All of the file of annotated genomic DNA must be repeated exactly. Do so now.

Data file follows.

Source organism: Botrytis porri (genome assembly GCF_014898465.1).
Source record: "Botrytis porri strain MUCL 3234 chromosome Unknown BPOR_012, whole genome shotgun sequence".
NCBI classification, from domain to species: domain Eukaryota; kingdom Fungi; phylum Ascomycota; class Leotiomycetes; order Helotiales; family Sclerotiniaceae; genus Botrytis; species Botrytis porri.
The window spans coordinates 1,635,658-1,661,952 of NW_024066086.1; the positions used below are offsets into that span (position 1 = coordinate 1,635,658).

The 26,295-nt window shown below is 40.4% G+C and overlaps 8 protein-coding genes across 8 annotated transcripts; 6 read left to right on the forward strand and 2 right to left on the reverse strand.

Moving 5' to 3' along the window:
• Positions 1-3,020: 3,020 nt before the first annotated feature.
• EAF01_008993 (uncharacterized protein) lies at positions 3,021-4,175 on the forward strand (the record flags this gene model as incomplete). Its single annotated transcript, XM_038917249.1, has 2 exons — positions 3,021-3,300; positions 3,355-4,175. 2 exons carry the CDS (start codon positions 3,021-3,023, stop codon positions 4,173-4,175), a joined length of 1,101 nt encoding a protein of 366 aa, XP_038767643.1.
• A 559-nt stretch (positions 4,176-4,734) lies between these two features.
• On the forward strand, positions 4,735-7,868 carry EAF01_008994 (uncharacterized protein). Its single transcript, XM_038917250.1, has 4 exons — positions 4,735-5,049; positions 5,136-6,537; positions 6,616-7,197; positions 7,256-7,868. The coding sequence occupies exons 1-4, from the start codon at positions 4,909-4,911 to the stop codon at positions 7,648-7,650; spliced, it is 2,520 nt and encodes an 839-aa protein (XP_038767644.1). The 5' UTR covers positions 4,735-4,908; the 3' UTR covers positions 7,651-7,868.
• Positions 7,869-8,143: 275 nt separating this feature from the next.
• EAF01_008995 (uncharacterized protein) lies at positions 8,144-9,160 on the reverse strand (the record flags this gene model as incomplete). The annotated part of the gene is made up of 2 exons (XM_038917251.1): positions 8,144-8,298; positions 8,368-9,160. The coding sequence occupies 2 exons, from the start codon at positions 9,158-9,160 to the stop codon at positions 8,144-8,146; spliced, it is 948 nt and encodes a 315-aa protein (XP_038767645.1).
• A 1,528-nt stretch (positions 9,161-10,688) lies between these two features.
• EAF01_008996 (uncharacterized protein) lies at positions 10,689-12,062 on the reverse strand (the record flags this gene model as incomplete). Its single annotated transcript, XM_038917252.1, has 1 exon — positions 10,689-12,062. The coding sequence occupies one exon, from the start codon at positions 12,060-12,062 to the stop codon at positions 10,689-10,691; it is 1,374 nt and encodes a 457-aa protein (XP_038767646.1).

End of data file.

Source organism: Botrytis porri (genome assembly GCF_014898465.1).
Source record: "Botrytis porri strain MUCL 3234 chromosome Unknown BPOR_012, whole genome shotgun sequence".
NCBI classification, from domain to species: domain Eukaryota; kingdom Fungi; phylum Ascomycota; class Leotiomycetes; order Helotiales; family Sclerotiniaceae; genus Botrytis; species Botrytis porri.
The window spans coordinates 1,635,658-1,661,952 of NW_024066086.1; the positions used below are offsets into that span (position 1 = coordinate 1,635,658).

The 26,295-nt window shown below is 40.4% G+C and overlaps 8 protein-coding genes across 8 annotated transcripts; 6 read left to right on the forward strand and 2 right to left on the reverse strand.

Moving 5' to 3' along the window:
• Positions 1-3,020: 3,020 nt before the first annotated feature.
• EAF01_008993 (uncharacterized protein) lies at positions 3,021-4,175 on the forward strand (the record flags this gene model as incomplete). Its single annotated transcript, XM_038917249.1, has 2 exons — positions 3,021-3,300; positions 3,355-4,175. 2 exons carry the CDS (start codon positions 3,021-3,023, stop codon positions 4,173-4,175), a joined length of 1,101 nt encoding a protein of 366 aa, XP_038767643.1.
• A 559-nt stretch (positions 4,176-4,734) lies between these two features.
• On the forward strand, positions 4,735-7,868 carry EAF01_008994 (uncharacterized protein). Its single transcript, XM_038917250.1, has 4 exons — positions 4,735-5,049; positions 5,136-6,537; positions 6,616-7,197; positions 7,256-7,868. The coding sequence occupies exons 1-4, from the start codon at positions 4,909-4,911 to the stop codon at positions 7,648-7,650; spliced, it is 2,520 nt and encodes an 839-aa protein (XP_038767644.1). The 5' UTR covers positions 4,735-4,908; the 3' UTR covers positions 7,651-7,868.
• Positions 7,869-8,143: 275 nt separating this feature from the next.
• EAF01_008995 (uncharacterized protein) lies at positions 8,144-9,160 on the reverse strand (the record flags this gene model as incomplete). The annotated part of the gene is made up of 2 exons (XM_038917251.1): positions 8,144-8,298; positions 8,368-9,160. The coding sequence occupies 2 exons, from the start codon at positions 9,158-9,160 to the stop codon at positions 8,144-8,146; spliced, it is 948 nt and encodes a 315-aa protein (XP_038767645.1).
• A 1,528-nt stretch (positions 9,161-10,688) lies between these two features.
• EAF01_008996 (uncharacterized protein) lies at positions 10,689-12,062 on the reverse strand (the record flags this gene model as incomplete). Its single annotated transcript, XM_038917252.1, has 1 exon — positions 10,689-12,062. The coding sequence occupies one exon, from the start codon at positions 12,060-12,062 to the stop codon at positions 10,689-10,691; it is 1,374 nt and encodes a 457-aa protein (XP_038767646.1).